You can’t make sure the boy that made her cry on the playground gets his comeuppance.

You can’t manipulate time to focus on pleasant moments and speed past the painful ones.

Most of all, you cannot hold her in your arms and protect her from the world.

We all want to share our stories with the world. And it’s terrifying to put something you love out in the public eye. Rejections sting. A horrid review can wound deeply. But neither of those things spell the end of your career. In this day of self-publishing, you can always put out a revised version of a book that didn’t quite measure up. When one book doesn’t work out, you can write another one. Unlike with a real baby, you can start over when things go awry. You don’t get only one chance to do it right.

So when you start to suffer the slings and arrows of outrageous fortune, try to remember: it’s not personal, and it’s not The End.

DNA & Genealogy: Finding cousins, connecting family

I recently have been getting involved on the DNA side of genealogy. It is a science, so there’s a lot to learn. Fortunately, I have always liked science. I am new to this, so I have barely scratched the surface of what there is to know.

So far, I have found about 20 “cousins” and how we connect in our family trees. That’s always exciting! They have ranged from 2nd Cousin 1x Removed to 8th Cousin 1x Removed. One of my new connections is actually a branch of the family that my mother’s family lost touch with some 55 years ago! The older members of our family who remember each other are still alive, and are happy to be back in touch.

DNA is confirming my paper trailThe other exciting thing about DNA is that it can confirm your paper research. Finding matches with these other cousins has enabled me to confirm many of the lines I have been researching for years. The red parts of the fan chart below are ones that I have found DNA matches for. In case you’re wondering, most of the unproven lines are Irish. Either my relatives haven’t tested, or there aren’t many left to test. For instance, I know that my Sutton family largely died out several generations ago, so any remaining Suttons will be quite distant from me.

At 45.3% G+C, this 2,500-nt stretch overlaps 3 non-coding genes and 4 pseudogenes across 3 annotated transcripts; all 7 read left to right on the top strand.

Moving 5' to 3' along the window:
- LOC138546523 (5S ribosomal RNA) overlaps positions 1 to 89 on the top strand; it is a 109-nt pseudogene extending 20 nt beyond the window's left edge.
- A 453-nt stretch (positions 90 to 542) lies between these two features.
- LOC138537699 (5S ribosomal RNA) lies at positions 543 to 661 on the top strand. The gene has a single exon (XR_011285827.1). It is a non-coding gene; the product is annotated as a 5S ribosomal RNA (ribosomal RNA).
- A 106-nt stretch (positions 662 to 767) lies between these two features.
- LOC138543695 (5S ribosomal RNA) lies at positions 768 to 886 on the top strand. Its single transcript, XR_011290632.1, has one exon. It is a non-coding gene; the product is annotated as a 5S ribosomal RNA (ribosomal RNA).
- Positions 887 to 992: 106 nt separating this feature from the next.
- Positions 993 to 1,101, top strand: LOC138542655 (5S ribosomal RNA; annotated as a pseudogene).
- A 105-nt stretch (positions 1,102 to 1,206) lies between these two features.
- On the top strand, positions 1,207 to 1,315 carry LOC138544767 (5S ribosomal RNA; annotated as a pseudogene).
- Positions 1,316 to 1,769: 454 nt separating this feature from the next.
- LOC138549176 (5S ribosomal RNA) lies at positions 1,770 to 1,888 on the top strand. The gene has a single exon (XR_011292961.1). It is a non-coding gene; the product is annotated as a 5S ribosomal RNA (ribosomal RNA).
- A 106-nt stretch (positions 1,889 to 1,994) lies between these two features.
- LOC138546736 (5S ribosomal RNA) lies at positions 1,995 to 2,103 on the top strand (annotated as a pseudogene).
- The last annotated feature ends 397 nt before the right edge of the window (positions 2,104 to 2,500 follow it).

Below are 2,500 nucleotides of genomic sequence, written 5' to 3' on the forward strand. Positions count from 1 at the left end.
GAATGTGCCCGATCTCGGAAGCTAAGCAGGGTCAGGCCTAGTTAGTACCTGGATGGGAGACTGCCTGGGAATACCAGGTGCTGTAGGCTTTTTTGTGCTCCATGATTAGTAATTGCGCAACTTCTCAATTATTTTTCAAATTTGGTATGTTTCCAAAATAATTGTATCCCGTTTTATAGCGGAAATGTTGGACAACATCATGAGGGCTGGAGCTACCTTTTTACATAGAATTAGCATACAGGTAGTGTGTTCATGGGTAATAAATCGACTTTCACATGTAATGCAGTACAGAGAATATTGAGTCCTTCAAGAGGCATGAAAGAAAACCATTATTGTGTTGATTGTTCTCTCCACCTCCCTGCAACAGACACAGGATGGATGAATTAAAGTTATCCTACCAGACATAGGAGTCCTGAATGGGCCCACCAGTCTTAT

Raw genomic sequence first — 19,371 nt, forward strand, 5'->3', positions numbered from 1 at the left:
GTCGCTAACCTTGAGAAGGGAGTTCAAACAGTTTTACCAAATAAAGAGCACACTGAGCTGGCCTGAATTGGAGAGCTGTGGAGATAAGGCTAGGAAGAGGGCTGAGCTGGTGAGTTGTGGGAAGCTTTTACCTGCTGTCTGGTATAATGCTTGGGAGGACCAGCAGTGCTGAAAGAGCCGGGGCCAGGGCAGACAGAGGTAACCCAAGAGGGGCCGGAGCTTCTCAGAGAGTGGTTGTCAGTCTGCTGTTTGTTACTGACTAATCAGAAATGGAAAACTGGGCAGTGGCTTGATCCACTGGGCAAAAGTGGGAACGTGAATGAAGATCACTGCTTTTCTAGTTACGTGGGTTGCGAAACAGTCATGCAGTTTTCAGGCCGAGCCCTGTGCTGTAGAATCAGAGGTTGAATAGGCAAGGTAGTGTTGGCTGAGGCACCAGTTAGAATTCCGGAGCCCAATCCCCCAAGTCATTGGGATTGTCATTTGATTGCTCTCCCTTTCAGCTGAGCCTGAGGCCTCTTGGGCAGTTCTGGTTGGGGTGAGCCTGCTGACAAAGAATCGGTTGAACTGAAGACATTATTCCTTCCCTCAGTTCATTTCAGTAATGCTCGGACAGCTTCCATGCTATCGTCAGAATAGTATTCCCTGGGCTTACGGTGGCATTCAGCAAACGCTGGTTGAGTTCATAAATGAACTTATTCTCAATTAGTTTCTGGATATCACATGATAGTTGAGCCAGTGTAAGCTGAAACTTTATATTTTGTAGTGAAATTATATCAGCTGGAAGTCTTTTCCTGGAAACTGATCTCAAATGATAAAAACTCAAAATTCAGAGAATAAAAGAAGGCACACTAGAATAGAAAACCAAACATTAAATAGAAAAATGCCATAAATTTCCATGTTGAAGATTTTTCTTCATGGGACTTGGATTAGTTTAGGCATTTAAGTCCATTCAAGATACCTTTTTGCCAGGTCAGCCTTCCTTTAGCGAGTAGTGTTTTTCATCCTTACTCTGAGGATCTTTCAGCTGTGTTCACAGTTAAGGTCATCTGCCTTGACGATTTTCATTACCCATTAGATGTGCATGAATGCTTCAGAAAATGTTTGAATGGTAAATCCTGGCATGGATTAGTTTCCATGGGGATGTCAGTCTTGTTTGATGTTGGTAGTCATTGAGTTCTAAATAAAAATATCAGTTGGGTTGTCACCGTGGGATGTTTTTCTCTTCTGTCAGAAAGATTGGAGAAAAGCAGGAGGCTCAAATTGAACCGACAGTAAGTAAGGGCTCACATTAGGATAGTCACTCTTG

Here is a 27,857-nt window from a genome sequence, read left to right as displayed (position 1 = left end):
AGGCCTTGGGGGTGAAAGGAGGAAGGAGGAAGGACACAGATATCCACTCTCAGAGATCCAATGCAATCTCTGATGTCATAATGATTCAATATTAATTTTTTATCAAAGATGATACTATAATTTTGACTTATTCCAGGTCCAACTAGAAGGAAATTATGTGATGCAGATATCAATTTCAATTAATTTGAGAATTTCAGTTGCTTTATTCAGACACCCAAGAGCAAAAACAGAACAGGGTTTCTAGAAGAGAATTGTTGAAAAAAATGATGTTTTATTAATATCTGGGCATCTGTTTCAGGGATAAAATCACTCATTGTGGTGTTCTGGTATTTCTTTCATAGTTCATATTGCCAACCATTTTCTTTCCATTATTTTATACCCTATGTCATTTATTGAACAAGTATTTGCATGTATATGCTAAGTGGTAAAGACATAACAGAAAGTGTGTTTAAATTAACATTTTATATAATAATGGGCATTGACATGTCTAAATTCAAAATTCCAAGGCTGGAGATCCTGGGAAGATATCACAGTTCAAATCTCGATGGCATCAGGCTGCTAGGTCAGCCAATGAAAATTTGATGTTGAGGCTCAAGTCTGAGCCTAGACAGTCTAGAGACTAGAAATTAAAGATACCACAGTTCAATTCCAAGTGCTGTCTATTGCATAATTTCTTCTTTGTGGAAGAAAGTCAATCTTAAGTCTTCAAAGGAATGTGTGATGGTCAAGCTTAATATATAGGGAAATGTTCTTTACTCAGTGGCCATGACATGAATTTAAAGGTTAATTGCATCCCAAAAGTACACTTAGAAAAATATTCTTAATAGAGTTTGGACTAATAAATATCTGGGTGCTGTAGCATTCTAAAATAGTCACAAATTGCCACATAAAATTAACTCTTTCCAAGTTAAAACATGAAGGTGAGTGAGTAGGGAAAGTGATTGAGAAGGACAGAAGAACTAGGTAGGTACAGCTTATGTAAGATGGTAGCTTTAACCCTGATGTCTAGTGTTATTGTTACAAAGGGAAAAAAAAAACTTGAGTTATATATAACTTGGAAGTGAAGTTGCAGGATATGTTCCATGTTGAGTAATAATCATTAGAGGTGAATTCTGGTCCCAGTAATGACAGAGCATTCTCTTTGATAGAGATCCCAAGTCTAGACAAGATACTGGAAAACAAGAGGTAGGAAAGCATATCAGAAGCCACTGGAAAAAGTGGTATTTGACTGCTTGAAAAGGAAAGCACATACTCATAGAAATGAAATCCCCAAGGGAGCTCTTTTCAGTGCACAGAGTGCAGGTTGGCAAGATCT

I was hoping to solve a mystery 185 years in the making. In 1839, the Bergin family emigrated from Ireland to Australia, but left their 7-year-old daughter Johanna behind. I have a Johanna Bergin that would have been the right age, from the right area in Ireland. Research suggests strongly that she is the left behind girl. I have been working with an Australian descendant of her brother, and we had hoped that DNA might prove the tale. However, he and I didn’t match—which doesn’t prove anything, because we are just on the line where as cousins we might not share DNA even if we are related. I am trying to have him move his DNA to another website where my mother’s is, in hopes that a closer generational distance will unearth some DNA connection.

Many people do DNA testing for the fun of finding out their ethnicity. It can be fun to see, but keep in mind that the ethnicity estimates are just that—estimates. They will vary from company to company, as the algorithms are different, although they will be mostly similar. I got a good laugh over 2 tests showing me having <1% Oceania/Melanesia ethnicity when my parents don’t show any DNA from there.

There is a danger in DNA testing, though. In forums online, an amazing number of people who test have found they are not who they thought they were. Many find out that their father wasn’t their father, or their full sibling is only half. It can also shake out family secrets from farther back, when you don’t match anyone from, say, a grandparent’s line, but do match a whole bunch of names that aren’t on your tree. While the ethnicity is only an estimate, the actual DNA doesn’t lie.

I am enjoying exploring my DNA, and expanding the family as I do so. Hopefully, it will help me break down some “brick wall” ancestors at some point—although it hasn’t yet. I look forward to learning more about this science and my family!